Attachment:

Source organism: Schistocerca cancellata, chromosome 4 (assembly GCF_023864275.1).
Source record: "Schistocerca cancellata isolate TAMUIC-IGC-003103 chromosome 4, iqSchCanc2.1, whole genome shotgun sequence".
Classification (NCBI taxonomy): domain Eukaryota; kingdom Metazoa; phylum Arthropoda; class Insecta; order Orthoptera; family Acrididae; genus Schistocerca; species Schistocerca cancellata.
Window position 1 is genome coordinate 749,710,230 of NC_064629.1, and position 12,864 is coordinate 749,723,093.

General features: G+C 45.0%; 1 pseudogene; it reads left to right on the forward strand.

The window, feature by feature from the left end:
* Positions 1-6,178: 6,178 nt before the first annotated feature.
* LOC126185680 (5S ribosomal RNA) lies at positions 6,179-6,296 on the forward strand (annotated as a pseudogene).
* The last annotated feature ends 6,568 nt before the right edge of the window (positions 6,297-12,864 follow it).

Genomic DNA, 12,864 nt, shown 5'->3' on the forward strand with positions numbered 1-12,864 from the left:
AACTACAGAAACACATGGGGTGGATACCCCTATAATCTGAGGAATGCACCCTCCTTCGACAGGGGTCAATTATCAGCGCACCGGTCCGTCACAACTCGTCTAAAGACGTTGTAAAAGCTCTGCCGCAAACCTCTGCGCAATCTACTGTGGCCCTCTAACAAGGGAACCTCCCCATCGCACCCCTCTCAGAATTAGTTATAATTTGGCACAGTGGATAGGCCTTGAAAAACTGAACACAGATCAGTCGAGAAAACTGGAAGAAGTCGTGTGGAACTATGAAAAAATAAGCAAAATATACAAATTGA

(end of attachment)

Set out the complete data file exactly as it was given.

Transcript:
Source organism: Schistocerca cancellata, chromosome 4 (assembly GCF_023864275.1).
Source record: "Schistocerca cancellata isolate TAMUIC-IGC-003103 chromosome 4, iqSchCanc2.1, whole genome shotgun sequence".
Classification (NCBI taxonomy): domain Eukaryota; kingdom Metazoa; phylum Arthropoda; class Insecta; order Orthoptera; family Acrididae; genus Schistocerca; species Schistocerca cancellata.
Window position 1 is genome coordinate 749,710,230 of NC_064629.1, and position 12,864 is coordinate 749,723,093.

General features: G+C 45.0%; 1 pseudogene; it reads left to right on the forward strand.

The window, feature by feature from the left end:
* Positions 1-6,178: 6,178 nt before the first annotated feature.
* LOC126185680 (5S ribosomal RNA) lies at positions 6,179-6,296 on the forward strand (annotated as a pseudogene).
* The last annotated feature ends 6,568 nt before the right edge of the window (positions 6,297-12,864 follow it).

Genomic DNA, 12,864 nt, shown 5'->3' on the forward strand with positions numbered 1-12,864 from the left:
AACTACAGAAACACATGGGGTGGATACCCCTATAATCTGAGGAATGCACCCTCCTTCGACAGGGGTCAATTATCAGCGCACCGGTCCGTCACAACTCGTCTAAAGACGTTGTAAAAGCTCTGCCGCAAACCTCTGCGCAATCTACTGTGGCCCTCTAACAAGGGAACCTCCCCATCGCACCCCTCTCAGAATTAGTTATAATTTGGCACAGTGGATAGGCCTTGAAAAACTGAACACAGATCAGTCGAGAAAACTGGAAGAAGTCGTGTGGAACTATGAAAAAATAAGCAAAATATACAAATTGA